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People always say, "Jailbreaking can cause security problems." That might be true, but in some instances, you just need to jailbreak it.

How can I protect my iPhone and my data when it is jailbroken? Is there an app (through Cydia), that allows me to modify anything, or is there no easy application that does this? I'm pretty sure jailbreaking just removes the part of the OS that only allows you to download apps from the App Store. You think you would be able to modify that file/part of the system and allow it access to Cydia or whatever, and then somehow create a secure network and screen apps for viruses or whatever.

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    Are you looking for an explanation as to how to understand what a jailbreak changes and how you would evaluate security implications of those changes? Or is this more of a request to see if someone has done a security analysis of a very specific jailbreak at a certain version of iOS on a specific device? – bmike May 31 '13 at 13:27
  • @bmike All I'm asking for is what I can do to protect myself from these loopholes. – Anonymous Penguin May 31 '13 at 14:53
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    The thing I'd do is re-enable the code signing restriction and sandbox requirements and turn off all remote access, disable all root accounts, choose secure passwords for all accounts that your specific jailbreak process creates or modifies. Apple has teams of people to police third party apps, set up sandboxes, audit security, etc… When you jailbreak, you take responsibility for all of those activities which carries a large technical burden to know what to check in the first place and then how to secure things. – bmike May 31 '13 at 16:04
  • @bmike You realize that if you added links and that was an answer, it would be accepted right now... thanks. – Anonymous Penguin May 31 '13 at 16:18
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On a general level, I'd personally secure a jailbroken phone by re-enabling the code signing restrictions of iOS, ensure sandbox requirements are upheld and turn off all remote access. Furthermore, disabling all root accounts and choosing secure passwords for all remaining accounts that your specific jailbreak process creates or modifies would be prudent.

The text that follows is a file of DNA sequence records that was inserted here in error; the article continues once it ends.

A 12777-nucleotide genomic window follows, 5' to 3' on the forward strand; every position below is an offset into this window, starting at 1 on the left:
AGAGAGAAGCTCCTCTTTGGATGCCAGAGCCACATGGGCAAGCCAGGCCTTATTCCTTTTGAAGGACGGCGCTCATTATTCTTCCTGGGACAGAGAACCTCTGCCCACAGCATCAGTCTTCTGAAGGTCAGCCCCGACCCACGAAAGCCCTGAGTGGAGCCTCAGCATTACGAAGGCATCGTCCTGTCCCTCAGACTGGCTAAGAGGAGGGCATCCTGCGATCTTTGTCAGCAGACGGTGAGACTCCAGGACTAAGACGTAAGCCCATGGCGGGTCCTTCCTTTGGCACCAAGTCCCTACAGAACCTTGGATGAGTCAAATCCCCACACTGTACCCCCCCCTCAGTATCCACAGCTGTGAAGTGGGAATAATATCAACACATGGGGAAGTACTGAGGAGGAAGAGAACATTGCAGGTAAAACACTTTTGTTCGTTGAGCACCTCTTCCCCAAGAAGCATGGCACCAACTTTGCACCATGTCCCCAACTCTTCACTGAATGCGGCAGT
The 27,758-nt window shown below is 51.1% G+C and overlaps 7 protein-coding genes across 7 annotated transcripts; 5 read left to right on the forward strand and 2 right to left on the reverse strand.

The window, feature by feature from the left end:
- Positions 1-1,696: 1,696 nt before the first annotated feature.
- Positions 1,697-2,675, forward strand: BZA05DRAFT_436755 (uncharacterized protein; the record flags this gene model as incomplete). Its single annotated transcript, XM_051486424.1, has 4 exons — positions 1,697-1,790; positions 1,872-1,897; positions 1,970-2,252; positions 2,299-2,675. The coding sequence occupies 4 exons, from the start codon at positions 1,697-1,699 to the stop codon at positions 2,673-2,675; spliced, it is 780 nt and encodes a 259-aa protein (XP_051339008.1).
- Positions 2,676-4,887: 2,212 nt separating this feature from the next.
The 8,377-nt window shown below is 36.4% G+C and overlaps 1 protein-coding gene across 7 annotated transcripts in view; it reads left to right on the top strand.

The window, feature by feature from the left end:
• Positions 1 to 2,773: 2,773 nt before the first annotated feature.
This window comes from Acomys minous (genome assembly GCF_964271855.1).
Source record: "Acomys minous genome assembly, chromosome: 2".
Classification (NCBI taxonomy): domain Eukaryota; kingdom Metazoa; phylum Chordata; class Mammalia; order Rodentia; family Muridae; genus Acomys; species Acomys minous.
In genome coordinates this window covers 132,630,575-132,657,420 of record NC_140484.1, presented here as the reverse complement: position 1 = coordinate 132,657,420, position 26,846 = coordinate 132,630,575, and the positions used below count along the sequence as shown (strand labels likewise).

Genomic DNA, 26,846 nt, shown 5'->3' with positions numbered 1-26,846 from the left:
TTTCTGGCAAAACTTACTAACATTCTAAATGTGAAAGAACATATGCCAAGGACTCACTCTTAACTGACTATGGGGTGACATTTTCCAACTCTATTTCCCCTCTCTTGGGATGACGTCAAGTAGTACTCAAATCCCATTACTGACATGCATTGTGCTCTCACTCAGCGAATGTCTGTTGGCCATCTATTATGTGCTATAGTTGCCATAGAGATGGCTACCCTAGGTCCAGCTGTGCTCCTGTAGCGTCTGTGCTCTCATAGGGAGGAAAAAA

Apple has teams of people to police third party apps, set up sandboxes, audit security, etc… When you jailbreak, you take responsibility for all of those activities which carries a large technical burden to know what to check in the first place and then how to secure things.

At some point, this exercise becomes a bit metaphysical - Do you trust Apple to engineer and watch the device? Do you trust yourself to be up on securing unix systems (Practical Unix and Internet Security, 3rd Edition is a fabulous book)? Do you trust the jailbreak to document what changes it has made and allow you the control over security you desire?

There are clearly times when a jailbroken phone (in the hands of a knowledgable operator) can be more secure than Apple's current iOS if it patches a vulnerability that you need to have closed now and not when Apple patches it - but for most, sticking as close to Apple's configuration as possible is the best plan from a security stance.

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Update: I found this:

One thing you can do it change the root password of your iPhone to prevent viruses from getting in with the common password.

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Aside from changing you default passwords if you install openssh, don't install from shady repositories. Thats the only real risk I can see. Some people may try to call whatever exploit was used to allow jailbreaking a 'security issue', but often with each jailbreak there is a package you can install that closes said hole.

  • "but often with each jailbreak there is a package you can install that closes said hole." Where would I find one of these? – Anonymous Penguin May 31 '13 at 14:54
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Yes, changing your root password and "mobile" password is a very good way of preventing viruses, but the way to go is not to install from repositories/sources that have a bad reputation.

What you said about "download apps" is correct. In fact, Cydia itself has root access. What it does is it downloads the ipa and installs it as a application. The app store is unaffected.

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